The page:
Many social conservatives have been raising the alarm about so-called transnational immigrants or hyphenated Americans not fully assimilating in America. Even Louisiana Governor Bobby Jindal, son of Indian parents, chimed in
last week, telling a gathering of Indian-Americans to shed the Indian from their label.
"My dad and mom told my brother and me that we came to America to be Americans. Not Indian-Americans, simply Americans. If we wanted to be Indians, we would have stayed in India," Jindal declared.
As an Indian-American like his parents, I can almost guarantee that his parents said no such thing. They likely came to America for the economic opportunities and then went through a painful sifting process to determine which part of their heritage to keep and which to jettison – and likewise what aspects of their new country to embrace and what to resist. They didn't come consiciously thinking that the minute they stepped foot on American soil, they'd shed all their old ways in toto and grow a new American skin and tell their children to do the same.
Be that as it may, I note in my column at The Week, the assimilability of immigrants isn't a new worry. What's new is the twist that transnational immigrants like me can't love America. The rap against us is that:
In this age of instant communication, we maintain ties with our motherland that prevent us from fully "emotionally assimilating." The fact that we can fly back home in a jiffy when our aunt dies or niece gets married (as I just did last month) means that our assimilation is superficial. Therefore, allowing more of us in, especially when the American educational system's commitment to (forced) integration has been replaced by forced multiculturalism, would undercut the shared civic beliefs that hold America together.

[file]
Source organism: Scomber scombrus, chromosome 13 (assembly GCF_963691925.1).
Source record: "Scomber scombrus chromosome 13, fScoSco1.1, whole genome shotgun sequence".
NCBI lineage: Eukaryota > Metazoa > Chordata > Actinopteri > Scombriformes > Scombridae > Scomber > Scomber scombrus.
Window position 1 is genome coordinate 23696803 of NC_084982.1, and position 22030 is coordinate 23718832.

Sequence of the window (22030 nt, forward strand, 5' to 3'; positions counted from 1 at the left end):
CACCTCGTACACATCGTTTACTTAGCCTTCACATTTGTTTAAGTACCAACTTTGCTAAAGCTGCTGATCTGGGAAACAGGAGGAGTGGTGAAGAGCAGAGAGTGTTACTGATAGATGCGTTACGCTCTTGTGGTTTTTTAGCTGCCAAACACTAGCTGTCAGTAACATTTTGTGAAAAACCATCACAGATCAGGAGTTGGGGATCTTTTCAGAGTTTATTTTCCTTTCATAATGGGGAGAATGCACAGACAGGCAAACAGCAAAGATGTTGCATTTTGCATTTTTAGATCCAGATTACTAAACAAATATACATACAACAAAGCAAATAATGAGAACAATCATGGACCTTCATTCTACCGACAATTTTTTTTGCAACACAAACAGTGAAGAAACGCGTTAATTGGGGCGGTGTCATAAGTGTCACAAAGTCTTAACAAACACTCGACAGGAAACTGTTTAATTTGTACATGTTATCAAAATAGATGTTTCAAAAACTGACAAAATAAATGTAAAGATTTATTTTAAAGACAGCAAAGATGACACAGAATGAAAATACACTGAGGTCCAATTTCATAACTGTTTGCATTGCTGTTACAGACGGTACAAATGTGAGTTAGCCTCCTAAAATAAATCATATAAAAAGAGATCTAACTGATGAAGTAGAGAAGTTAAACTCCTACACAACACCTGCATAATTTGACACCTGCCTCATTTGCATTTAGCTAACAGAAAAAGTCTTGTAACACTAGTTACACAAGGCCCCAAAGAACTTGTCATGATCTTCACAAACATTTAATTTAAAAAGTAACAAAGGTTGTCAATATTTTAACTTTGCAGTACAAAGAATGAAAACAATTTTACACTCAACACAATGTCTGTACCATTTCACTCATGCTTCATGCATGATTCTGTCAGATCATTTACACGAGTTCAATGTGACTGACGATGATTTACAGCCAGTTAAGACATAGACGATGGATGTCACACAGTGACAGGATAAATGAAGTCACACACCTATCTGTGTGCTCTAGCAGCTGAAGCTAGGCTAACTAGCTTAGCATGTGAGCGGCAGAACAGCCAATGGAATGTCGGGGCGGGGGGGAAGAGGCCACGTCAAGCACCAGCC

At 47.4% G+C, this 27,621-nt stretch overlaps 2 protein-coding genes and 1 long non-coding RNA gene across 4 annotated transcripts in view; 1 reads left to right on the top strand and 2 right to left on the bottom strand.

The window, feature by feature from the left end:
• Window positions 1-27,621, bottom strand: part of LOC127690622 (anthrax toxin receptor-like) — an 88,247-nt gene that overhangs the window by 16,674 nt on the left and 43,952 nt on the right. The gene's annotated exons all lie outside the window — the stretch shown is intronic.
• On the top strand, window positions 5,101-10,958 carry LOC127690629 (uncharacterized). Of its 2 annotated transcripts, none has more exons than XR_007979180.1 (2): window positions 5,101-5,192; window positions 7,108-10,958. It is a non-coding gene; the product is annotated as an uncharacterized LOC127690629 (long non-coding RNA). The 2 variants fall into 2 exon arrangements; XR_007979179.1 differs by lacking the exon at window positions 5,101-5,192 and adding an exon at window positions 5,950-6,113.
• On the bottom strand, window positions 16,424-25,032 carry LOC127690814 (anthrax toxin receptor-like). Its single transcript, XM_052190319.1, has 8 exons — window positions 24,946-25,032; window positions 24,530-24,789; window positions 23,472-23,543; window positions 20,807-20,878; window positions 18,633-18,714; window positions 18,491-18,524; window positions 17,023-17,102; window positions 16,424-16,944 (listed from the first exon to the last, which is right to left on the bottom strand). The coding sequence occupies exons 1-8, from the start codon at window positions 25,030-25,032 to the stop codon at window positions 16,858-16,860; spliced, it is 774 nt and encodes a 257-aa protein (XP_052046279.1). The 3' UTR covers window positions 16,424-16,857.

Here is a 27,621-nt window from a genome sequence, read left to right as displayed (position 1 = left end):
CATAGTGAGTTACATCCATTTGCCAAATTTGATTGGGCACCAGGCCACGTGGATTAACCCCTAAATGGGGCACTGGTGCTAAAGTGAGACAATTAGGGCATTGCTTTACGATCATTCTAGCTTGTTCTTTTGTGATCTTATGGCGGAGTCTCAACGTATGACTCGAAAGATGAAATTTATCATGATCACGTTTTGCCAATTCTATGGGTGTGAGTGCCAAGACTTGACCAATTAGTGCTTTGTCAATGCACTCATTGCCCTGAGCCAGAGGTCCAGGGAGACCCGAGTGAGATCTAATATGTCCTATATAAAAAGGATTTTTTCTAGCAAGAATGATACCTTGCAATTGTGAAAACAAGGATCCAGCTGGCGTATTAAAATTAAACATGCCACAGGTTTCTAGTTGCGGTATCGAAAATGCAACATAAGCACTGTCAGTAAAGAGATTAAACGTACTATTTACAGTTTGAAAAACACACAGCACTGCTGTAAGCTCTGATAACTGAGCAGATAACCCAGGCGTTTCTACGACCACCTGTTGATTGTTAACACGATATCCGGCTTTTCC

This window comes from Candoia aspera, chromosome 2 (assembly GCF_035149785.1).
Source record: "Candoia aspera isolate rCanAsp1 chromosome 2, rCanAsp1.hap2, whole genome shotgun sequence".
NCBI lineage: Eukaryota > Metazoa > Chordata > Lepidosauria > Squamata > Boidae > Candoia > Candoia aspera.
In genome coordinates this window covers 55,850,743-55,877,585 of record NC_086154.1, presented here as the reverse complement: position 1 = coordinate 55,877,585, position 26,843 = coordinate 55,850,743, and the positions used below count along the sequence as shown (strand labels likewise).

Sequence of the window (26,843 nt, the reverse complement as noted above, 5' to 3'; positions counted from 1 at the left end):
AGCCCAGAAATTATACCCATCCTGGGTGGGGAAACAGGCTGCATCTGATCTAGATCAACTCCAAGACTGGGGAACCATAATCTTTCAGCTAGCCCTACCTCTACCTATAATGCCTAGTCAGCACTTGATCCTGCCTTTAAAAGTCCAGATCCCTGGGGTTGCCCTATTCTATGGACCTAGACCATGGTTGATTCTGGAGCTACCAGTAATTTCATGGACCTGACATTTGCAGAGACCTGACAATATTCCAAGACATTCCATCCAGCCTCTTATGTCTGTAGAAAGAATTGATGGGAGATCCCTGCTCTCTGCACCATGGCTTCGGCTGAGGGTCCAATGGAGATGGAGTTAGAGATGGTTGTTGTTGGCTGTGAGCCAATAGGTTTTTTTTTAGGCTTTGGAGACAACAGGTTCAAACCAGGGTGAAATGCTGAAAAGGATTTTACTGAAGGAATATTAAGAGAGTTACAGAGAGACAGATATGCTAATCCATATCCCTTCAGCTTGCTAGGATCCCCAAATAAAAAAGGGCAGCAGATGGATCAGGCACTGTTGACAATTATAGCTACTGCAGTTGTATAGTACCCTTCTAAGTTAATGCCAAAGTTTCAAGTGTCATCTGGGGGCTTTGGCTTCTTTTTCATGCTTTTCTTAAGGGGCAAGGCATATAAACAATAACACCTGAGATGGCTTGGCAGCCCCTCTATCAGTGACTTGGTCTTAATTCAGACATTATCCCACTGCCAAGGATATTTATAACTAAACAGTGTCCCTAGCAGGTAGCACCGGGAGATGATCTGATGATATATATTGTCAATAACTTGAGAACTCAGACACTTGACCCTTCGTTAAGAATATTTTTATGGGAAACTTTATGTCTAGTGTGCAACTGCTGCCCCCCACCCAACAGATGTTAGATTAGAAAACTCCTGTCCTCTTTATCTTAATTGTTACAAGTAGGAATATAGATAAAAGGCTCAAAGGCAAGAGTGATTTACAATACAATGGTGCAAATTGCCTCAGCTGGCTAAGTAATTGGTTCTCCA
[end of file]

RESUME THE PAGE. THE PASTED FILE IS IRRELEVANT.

But that's a crude over simplification of the complex psycho-sociology of immigrants:
For starters, the chief barriers to assimilation often stem not from immigrants themselves, but the native born. Just like a new kid trying to break into long-established cliques in school, immigrants find it exceedingly difficult to become fully accepted in American society for the simple reason that the native born prefer to hang out with those more familiar to them. Americans are the most open-minded people on the planet — but connections born out of curiosity are never as deep as those that stem from a shared history and cultural background. It is therefore difficult for immigrants to fully replace old friendships and relationships in their new country. And if they couldn't salve their "psychological amputation" — by instant messaging cousins, or viewing family albums across oceans on Facebook — they wouldn't become more "emotionally assimilated," they'd just be lonelier and more atomized. In other words, their personal downside wouldn't translate into any social upside for America.
But what about [Victor Davis] Hanson's contention that frequent contact means that the homeland never gets relegated to the "romance of memory"? That's actually a good thing…
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